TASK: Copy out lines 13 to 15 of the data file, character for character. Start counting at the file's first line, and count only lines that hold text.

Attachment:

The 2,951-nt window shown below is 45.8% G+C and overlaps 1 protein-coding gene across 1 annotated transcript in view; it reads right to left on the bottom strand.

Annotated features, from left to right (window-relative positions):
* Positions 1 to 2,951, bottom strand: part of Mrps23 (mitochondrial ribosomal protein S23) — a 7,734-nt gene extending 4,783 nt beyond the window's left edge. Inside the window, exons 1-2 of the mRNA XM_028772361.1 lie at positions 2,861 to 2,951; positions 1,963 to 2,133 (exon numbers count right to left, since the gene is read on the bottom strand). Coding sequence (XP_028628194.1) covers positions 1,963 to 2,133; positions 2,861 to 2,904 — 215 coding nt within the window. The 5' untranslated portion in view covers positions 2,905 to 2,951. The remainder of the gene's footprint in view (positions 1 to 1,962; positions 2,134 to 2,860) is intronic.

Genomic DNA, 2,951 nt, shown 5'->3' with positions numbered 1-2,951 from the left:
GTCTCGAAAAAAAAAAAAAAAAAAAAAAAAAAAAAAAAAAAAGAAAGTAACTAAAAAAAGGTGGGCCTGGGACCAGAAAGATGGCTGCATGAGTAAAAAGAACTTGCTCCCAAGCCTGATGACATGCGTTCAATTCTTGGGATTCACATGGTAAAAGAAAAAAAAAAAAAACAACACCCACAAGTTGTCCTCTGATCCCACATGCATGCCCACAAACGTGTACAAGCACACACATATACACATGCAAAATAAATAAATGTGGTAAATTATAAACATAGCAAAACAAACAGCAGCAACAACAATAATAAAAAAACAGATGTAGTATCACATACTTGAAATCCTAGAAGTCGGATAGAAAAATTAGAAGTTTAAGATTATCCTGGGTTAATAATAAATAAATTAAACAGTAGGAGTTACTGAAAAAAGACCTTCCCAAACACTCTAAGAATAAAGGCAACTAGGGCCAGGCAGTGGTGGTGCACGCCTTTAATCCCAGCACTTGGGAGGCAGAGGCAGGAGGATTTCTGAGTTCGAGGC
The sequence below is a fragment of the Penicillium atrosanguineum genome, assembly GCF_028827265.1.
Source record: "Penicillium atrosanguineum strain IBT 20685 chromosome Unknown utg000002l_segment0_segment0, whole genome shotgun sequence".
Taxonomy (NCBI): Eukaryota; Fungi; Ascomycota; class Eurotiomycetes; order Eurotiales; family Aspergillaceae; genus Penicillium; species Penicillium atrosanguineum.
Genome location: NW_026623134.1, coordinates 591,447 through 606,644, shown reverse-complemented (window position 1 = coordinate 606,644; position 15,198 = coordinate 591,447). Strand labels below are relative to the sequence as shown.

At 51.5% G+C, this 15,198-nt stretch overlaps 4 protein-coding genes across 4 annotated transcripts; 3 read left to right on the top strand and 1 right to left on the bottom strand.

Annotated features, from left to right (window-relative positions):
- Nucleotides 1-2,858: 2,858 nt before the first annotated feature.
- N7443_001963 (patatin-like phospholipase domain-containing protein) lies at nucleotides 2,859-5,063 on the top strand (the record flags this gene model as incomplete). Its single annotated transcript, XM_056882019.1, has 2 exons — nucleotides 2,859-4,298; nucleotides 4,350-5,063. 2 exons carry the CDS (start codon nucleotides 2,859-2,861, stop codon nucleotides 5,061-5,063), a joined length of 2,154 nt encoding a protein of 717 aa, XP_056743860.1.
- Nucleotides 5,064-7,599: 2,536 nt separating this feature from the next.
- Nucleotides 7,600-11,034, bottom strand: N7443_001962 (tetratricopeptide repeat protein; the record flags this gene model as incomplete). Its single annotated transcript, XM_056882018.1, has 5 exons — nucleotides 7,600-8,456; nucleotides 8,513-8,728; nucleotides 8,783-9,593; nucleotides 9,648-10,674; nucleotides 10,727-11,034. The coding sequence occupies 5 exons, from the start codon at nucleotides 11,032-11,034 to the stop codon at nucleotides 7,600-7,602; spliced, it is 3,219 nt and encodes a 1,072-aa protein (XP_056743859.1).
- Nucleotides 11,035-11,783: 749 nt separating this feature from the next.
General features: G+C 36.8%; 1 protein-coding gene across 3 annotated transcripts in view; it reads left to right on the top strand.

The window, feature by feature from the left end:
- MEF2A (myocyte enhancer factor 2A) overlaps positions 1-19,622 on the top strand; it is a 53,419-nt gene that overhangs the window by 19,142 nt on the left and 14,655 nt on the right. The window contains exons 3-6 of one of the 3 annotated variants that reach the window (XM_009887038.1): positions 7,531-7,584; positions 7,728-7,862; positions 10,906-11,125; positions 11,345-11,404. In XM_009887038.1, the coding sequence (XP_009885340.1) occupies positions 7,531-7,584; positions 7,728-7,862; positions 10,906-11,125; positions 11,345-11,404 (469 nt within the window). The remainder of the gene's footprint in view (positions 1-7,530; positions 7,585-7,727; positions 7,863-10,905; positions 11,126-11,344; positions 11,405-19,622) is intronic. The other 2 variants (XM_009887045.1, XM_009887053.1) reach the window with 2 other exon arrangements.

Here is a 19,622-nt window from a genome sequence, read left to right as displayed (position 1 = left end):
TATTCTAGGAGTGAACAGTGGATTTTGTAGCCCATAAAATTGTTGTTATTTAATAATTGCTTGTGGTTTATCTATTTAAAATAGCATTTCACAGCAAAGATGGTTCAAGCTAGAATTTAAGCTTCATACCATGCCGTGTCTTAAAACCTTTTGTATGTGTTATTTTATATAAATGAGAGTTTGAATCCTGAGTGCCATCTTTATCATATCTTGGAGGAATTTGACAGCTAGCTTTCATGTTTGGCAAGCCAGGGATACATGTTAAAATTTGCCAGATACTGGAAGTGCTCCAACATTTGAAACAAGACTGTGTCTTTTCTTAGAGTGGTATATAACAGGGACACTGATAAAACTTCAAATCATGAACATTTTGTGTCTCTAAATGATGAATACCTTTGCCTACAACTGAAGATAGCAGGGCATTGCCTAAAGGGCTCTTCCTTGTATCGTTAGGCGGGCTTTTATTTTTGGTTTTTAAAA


- N7443_001963 (patatin-like phospholipase domain-containing protein) lies at nucleotides 2,859-5,063 on the top strand (the record flags this gene model as incomplete). Its single annotated transcript, XM_056882019.1, has 2 exons — nucleotides 2,859-4,298; nucleotides 4,350-5,063. 2 exons carry the CDS (start codon nucleotides 2,859-2,861, stop codon nucleotides 5,061-5,063), a joined length of 2,154 nt encoding a protein of 717 aa, XP_056743860.1.
- Nucleotides 5,064-7,599: 2,536 nt separating this feature from the next.
- Nucleotides 7,600-11,034, bottom strand: N7443_001962 (tetratricopeptide repeat protein; the record flags this gene model as incomplete). Its single annotated transcript, XM_056882018.1, has 5 exons — nucleotides 7,600-8,456; nucleotides 8,513-8,728; nucleotides 8,783-9,593; nucleotides 9,648-10,674; nucleotides 10,727-11,034. The coding sequence occupies 5 exons, from the start codon at nucleotides 11,032-11,034 to the stop codon at nucleotides 7,600-7,602; spliced, it is 3,219 nt and encodes a 1,072-aa protein (XP_056743859.1).